"At the completion of each season, all Halloween attractions are reviewed to allow for new themes," Petriello says. "As part of its regular rotation, Kings Dominion does not intend to operate the Miner's Revenge Halloween attraction next year."

Petriello would not comment further.

Our original story continues:

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5:48pm

Mon October 21, 2013
The Two-Way

Boy Scouts Eject Leaders Who Toppled Ancient Rock

Originally published on Mon October 21, 2013 8:39 pm

A man topples a rock formation from the Jurassic Period.
YouTube

The two men involved in the destruction of an ancient rock formation in a Utah state park have been stripped of their leadership positions in the Boy Scouts of America and drummed out of scouting altogether.

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12:56pm

Fri October 11, 2013
The Two-Way

Some States Allowed To Reopen National Parks — And Foot The Bill

Originally published on Fri October 11, 2013 8:16 pm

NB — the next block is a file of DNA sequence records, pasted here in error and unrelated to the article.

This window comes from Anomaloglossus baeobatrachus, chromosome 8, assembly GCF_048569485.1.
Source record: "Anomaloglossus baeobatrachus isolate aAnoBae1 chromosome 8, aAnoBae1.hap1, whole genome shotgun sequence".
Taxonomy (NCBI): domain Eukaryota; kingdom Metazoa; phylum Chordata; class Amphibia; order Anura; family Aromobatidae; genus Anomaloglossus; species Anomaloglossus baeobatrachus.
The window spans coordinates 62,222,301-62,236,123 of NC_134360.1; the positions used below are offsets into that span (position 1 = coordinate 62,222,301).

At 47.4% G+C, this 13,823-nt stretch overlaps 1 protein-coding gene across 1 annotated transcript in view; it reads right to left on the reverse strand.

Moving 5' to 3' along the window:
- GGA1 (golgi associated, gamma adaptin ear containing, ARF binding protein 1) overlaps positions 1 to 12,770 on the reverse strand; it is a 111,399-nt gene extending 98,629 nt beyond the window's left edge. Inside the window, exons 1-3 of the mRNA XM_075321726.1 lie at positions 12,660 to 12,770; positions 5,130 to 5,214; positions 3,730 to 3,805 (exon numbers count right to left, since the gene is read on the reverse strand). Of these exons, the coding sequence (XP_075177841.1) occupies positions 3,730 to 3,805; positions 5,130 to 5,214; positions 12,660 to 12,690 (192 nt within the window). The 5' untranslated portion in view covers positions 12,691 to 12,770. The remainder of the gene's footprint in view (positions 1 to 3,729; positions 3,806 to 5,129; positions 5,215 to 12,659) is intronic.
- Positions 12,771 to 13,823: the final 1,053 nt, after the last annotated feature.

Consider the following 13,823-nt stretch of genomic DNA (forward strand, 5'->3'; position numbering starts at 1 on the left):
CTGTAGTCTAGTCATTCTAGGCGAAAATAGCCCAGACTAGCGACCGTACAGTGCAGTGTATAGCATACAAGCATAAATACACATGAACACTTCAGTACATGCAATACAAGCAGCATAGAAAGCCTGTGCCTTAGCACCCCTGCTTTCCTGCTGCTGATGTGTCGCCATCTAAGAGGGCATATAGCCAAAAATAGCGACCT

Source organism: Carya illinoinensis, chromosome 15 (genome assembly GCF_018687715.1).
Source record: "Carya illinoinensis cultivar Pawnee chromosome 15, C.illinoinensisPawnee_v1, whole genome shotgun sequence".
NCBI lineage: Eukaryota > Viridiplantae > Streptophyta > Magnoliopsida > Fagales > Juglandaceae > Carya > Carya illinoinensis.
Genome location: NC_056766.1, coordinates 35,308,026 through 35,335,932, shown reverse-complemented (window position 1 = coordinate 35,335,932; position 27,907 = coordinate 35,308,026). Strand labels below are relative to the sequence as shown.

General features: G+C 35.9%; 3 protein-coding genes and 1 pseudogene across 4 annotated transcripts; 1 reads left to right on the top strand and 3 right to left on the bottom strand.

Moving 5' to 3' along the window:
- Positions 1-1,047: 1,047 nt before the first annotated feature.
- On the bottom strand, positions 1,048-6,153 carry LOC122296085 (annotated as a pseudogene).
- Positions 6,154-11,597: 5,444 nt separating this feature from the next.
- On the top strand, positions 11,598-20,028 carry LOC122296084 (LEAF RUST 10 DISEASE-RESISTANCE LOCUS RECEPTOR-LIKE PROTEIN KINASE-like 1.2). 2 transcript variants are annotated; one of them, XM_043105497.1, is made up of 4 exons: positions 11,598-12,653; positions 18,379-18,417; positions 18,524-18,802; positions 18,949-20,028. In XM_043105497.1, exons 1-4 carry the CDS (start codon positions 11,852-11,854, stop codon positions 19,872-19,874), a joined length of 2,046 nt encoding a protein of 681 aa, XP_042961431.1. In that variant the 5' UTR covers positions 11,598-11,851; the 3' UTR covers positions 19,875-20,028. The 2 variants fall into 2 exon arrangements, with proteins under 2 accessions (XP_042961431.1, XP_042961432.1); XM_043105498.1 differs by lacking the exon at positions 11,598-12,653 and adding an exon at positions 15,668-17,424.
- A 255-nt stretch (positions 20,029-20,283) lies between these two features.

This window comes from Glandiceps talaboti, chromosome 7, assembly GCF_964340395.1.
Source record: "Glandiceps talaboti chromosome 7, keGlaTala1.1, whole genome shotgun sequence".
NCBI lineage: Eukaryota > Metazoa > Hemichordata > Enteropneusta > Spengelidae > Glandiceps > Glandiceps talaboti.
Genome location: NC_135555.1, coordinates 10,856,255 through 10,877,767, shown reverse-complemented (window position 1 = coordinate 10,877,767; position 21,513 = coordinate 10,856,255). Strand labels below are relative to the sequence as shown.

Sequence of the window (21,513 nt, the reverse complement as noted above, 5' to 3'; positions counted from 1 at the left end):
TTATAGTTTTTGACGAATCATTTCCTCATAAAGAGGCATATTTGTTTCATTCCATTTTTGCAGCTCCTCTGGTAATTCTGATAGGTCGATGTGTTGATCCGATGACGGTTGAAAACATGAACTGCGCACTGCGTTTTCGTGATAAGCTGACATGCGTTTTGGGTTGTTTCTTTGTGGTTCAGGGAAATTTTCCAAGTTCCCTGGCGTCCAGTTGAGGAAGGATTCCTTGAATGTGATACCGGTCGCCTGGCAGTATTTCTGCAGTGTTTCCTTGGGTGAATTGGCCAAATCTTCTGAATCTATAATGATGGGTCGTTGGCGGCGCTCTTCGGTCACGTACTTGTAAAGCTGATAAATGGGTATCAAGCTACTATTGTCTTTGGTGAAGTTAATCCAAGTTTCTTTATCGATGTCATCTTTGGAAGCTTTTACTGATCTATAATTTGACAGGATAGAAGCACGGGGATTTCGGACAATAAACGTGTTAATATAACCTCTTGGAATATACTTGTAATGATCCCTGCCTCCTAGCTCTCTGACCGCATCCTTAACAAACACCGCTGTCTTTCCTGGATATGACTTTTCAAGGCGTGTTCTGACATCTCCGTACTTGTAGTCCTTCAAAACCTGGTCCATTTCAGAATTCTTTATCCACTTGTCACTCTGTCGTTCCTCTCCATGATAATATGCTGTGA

Dawn at Mesa Arch in Canyonlands National Park is a favorite moment for photographers from all over the world. They'll soon be able to return to the park, given Utah's deal with the Interior Department to fund park operations.
Courtesy of Wanda Gayle

"This is a godsend!" exclaimed Utah Gov. Gary Herbert late Thursday night, as he signed an agreement with the Department of the Interior to use state funds to reopen eight national park areas in his state for at least 10 days.

The Republican governor wasted no time in wiring $1.67 million to Washington overnight so that some of the areas can open as early as today. Rangers and other National Park Service employees will staff the parks as usual.